BOE's Saunders Sees Labor Tightness Boosting Pay Growth in 2018By and
U.K.’s unemployment rate may drop below 4% this year
Says BOE rate still below neutral after November rate hike
Michael Saunders indicated he remains at the hawkish end among Bank of England policy makers, predicting that a stronger U.K. labor market will boost pay growth and hinting at an even greater chance of the economy overheating.
Saunders said Wednesday that potential growth could be weaker than currently estimated, tapping in to one of the key arguments behind the BOE’s interest-rate increase in November, when it said a reduced “speed limit” meant a greater chance of domestic price pressures building.
While he didn’t spell out his intentions for future meetings, the comments suggest he may favor a faster pace of tightening than some others on the Monetary Policy Committee. The BOE raised its key rate in November, though Saunders had been pushing for a move earlier.
He said on Wednesday that the jobless rate may drop below 4 percent this year and underlying earnings growth could accelerate to 3 percent or above.
“If the economy turns out broadly in line with the outlook I have described -- labor market tightness and signs of higher pay growth -- I consider it likely that interest rates will need to rise further over time,” he said in London. He added that the BOE’s benchmark rate, at 0.5 percent, is still below its neutral level.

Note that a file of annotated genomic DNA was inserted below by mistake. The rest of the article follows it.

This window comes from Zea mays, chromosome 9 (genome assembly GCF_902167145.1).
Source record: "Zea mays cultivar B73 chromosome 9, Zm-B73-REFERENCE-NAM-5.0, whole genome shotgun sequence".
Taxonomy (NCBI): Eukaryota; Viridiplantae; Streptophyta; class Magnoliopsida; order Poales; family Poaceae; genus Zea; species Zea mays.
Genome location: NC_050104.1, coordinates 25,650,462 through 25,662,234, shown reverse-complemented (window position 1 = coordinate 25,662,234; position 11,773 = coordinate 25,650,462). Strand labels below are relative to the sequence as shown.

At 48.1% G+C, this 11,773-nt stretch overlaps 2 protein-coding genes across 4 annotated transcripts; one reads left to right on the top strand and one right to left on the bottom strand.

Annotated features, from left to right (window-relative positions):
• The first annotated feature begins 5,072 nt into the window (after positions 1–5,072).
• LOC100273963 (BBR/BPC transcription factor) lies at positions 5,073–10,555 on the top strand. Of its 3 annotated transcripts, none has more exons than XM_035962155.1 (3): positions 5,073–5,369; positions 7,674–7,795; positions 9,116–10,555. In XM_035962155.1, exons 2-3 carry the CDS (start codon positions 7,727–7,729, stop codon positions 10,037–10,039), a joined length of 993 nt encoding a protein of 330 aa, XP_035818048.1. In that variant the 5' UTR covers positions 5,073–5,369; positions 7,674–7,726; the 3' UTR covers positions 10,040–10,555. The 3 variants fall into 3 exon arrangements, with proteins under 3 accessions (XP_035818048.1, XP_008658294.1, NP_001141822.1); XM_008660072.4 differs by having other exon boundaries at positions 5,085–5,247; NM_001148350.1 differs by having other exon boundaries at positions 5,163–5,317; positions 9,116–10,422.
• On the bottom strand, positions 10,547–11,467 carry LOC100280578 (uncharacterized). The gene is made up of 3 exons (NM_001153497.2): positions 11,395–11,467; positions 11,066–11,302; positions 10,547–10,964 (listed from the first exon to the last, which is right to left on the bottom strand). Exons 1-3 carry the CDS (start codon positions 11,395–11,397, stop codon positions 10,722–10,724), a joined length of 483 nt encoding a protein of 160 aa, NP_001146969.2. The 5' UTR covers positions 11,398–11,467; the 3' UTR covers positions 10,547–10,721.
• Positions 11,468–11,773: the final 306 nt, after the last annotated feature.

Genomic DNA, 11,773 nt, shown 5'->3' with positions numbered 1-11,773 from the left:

Concern that reduced potential growth could lead to an overheating economy drove the BOE rate hike late last year. Saunders said potential may be even lower than the 1.5 percent estimated, partly due to fewer workers arriving from the EU after the Brexit referendum in 2016.
While he noted the impact of weak U.K. productivity growth, he said the economy isn’t locked into a persistent pattern. However, an improvement will need greater investment and, right now, “there is little sign that these are changing dramatically.”
Those comments come within days of a speech by MPC colleague Silvana Tenreyro, who said that productivity growth may rise quicker than currently expected, which would have implications for the pace of rate increases.
On Brexit, Saunders said that progress in negotiations will affect the U.K.’s economic prospects, and therefore BOE policy, in either direction.
“It is certainly not correct to assume that ‘good’ or ‘bad’ Brexit news automatically implies that interest rates must go in a particular direction,” he said. “The MPC has tools to respond either way as needed to changes in the economic outlook.”